Is there a word for a revelation that is simultaneously a duh moment and a wow moment? I had one of those this recent half term. We had two consecutive holidays coming up, Reformation Day and All Saints*, and in Slovenia a holiday is actually a holiday, as in everything shuts down. With the children home for the week, lots of rain in the forecast and hubby about to go on a business trip, I knew I had to plan at least one outing or I would go insane. So what do you do when there is nothing to do and you live in a small European country? The duh moment: you hop over the border to one that does not have a holiday. And the wow moment: we can just hop over the border to one that does not have a holiday.

And if you live in a region riddled by caves beneath your feet and the weather is cold and damp... why not go visit a cave, where the weather is cold and damp?

So a little hearsay and research uncovered a nearby cave we had never heard of before: Grotta Gigante in the Trieste region. Our teenager had some vague objection along the lines that we would have to drive through the town where her school is and she should not have to be near her school at half term (or be seen out with her family), but she was made to leave the cave that is her room anyway.

Credit: Grotta Gigante website

The only other visitors for that hour were a father and son from Slovenia who obviously had the same idea that we did. That worked out really well. The guide gave the English presentation first, then sent us on our way to the next station while she repeated it in Slovene, so we got to walk at our own pace, or the pace of middle aged parents descending 500 steps with a child in a back pack carrier. The three year-old was determined to travel in style the whole way. His sister tried bribing him to walk with promises of a Kit Kat from the vending machine if he walked. "I will walk at the end," he announced, and stayed firmly put.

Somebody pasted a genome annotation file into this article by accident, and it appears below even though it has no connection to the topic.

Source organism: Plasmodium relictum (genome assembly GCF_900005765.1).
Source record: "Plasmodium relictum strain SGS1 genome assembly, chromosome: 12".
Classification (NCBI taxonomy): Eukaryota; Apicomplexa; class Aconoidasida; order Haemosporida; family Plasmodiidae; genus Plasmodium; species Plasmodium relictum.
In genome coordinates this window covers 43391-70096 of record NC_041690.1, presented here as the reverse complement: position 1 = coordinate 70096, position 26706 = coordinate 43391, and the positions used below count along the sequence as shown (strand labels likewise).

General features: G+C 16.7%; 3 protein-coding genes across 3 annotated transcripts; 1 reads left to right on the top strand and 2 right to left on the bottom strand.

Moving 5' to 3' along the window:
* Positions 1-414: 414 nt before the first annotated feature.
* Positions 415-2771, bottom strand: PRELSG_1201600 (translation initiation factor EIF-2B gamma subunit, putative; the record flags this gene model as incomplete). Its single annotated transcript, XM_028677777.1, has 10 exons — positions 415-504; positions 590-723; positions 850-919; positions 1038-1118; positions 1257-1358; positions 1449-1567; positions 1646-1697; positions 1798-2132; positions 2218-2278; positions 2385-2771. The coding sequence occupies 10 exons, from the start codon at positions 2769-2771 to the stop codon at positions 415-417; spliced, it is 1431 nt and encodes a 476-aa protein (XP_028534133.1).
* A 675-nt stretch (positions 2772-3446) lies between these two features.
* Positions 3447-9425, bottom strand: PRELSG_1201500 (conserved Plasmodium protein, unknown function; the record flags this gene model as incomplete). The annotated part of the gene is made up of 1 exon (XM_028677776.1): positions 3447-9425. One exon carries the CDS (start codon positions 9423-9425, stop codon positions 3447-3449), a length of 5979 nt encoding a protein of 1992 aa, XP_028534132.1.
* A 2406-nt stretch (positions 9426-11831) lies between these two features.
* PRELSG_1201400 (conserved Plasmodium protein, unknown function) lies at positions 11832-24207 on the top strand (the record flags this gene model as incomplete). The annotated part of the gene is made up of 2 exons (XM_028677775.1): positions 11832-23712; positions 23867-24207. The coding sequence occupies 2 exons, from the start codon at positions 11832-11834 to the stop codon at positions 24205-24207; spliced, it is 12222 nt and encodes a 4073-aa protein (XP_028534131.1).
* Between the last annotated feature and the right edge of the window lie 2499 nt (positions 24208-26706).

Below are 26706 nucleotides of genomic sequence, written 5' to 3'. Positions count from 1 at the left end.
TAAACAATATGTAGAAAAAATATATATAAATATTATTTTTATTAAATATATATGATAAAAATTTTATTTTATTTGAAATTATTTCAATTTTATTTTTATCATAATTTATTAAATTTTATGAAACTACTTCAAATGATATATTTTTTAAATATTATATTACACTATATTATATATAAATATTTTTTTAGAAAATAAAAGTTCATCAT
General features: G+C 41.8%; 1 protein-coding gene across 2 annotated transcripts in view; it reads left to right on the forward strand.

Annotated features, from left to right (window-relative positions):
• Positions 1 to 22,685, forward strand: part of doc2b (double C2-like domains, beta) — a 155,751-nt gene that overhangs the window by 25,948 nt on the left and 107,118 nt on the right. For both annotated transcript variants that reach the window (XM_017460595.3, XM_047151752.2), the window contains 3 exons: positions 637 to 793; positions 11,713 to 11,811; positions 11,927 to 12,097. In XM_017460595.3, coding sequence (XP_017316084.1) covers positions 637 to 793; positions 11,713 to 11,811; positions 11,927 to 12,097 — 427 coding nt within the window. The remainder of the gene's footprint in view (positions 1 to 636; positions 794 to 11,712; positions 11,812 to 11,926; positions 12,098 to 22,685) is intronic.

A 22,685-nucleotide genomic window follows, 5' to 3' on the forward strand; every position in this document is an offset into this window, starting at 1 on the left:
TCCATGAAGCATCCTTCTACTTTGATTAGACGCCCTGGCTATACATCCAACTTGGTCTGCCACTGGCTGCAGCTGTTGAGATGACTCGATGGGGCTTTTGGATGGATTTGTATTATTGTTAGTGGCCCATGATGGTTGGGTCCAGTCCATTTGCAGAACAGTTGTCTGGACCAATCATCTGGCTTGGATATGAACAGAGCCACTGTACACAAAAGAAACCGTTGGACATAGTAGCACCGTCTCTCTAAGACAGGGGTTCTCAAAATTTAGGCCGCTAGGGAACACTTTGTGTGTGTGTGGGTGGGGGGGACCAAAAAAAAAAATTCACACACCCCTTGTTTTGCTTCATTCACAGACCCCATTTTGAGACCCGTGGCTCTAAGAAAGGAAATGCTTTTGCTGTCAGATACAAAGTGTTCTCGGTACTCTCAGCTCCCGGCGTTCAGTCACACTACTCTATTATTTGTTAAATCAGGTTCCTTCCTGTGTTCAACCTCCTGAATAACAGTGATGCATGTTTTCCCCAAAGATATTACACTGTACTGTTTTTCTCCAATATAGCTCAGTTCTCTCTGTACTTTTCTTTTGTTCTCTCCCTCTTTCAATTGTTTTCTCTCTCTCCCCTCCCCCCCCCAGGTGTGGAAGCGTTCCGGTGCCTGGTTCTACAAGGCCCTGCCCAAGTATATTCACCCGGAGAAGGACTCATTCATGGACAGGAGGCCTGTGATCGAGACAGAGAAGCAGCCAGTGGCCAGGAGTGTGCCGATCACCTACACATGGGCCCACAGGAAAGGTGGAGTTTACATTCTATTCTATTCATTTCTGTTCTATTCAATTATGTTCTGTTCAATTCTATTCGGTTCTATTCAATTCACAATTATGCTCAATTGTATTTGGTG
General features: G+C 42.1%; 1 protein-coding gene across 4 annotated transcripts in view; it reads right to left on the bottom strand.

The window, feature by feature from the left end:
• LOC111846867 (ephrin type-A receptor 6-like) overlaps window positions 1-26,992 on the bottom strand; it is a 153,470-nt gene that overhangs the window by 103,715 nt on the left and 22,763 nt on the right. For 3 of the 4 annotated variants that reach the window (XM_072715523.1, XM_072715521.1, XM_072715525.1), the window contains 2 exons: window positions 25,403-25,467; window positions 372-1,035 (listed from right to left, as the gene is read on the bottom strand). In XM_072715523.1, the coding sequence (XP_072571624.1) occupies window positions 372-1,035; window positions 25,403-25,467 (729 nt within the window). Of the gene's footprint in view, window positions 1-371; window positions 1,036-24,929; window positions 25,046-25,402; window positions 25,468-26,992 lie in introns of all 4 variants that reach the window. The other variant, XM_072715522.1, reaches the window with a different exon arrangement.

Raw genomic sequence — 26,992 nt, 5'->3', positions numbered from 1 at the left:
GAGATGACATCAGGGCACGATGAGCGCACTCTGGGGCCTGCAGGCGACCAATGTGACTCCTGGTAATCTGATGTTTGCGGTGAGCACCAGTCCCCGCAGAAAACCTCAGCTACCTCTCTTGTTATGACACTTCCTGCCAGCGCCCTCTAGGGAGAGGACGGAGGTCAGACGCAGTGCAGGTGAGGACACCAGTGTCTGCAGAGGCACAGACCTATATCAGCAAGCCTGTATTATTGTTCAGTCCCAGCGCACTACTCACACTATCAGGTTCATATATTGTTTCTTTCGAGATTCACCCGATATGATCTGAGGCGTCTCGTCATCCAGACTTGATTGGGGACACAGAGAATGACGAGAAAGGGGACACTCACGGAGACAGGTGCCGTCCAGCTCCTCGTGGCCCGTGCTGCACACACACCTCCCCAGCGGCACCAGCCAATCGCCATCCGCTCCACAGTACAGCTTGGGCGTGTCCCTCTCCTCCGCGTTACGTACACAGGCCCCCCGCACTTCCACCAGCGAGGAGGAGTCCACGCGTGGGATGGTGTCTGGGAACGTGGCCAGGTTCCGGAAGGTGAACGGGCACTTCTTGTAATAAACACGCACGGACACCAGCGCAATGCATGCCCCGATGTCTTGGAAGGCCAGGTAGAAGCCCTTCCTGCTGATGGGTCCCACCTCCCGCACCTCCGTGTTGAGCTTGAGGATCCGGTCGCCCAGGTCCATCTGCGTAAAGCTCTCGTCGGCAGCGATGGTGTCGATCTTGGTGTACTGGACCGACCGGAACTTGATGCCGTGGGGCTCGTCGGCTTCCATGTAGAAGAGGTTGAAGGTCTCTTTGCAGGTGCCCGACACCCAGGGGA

Grotta Gigante gets its name because it is basically a big hole in the ground. This was not a major tourist cave, like Postojna, but I like avoiding crowds, plus you get more personal tours from people really keen to show you what a hidden treasure you are visiting. Its modest claims to fame include having the world´s largest hall of any tourist cave, and playing host to the longest pendulum in the world, which measures earth tremors.The stalactites are far more impressive than the stalagmites, because the drops of water have so far to fall through the cavern that they tend to splash and disperse on the cave floor.

I was so fixated by the five hundred steps down that I did not think about the 500 steps back up. At that point we were really glad we were staggering walking at our own pace. Ten steps from the exit, a little voice piped up at my back. "I will walk now." Three steps outside the cave, he declared, "I don´t have the energy to walk any more." I foresee a career in international negotiations. And yes, he got his Kit Kat. A deal is a deal.

The pendulum

Touristy stuff: The website is in Italian, but easy to figure out. Since it is a pretty small enterprise, the website warns that official tour times may vary depending on other events, number of visitors etc. If the 1000 steps are not enough of a workout, you can book a four-hour tour that includes climbing down ladders instead (some experience required). Or just go ahead and book the wine tasting tour.

*In Slovenia, the Reformation was the impetus to produce the very first books in Slovene, which is why this basically non-Protestant country marks it as a turning point in Slovene culture. All Saints is a holiday in many traditional Catholic countries.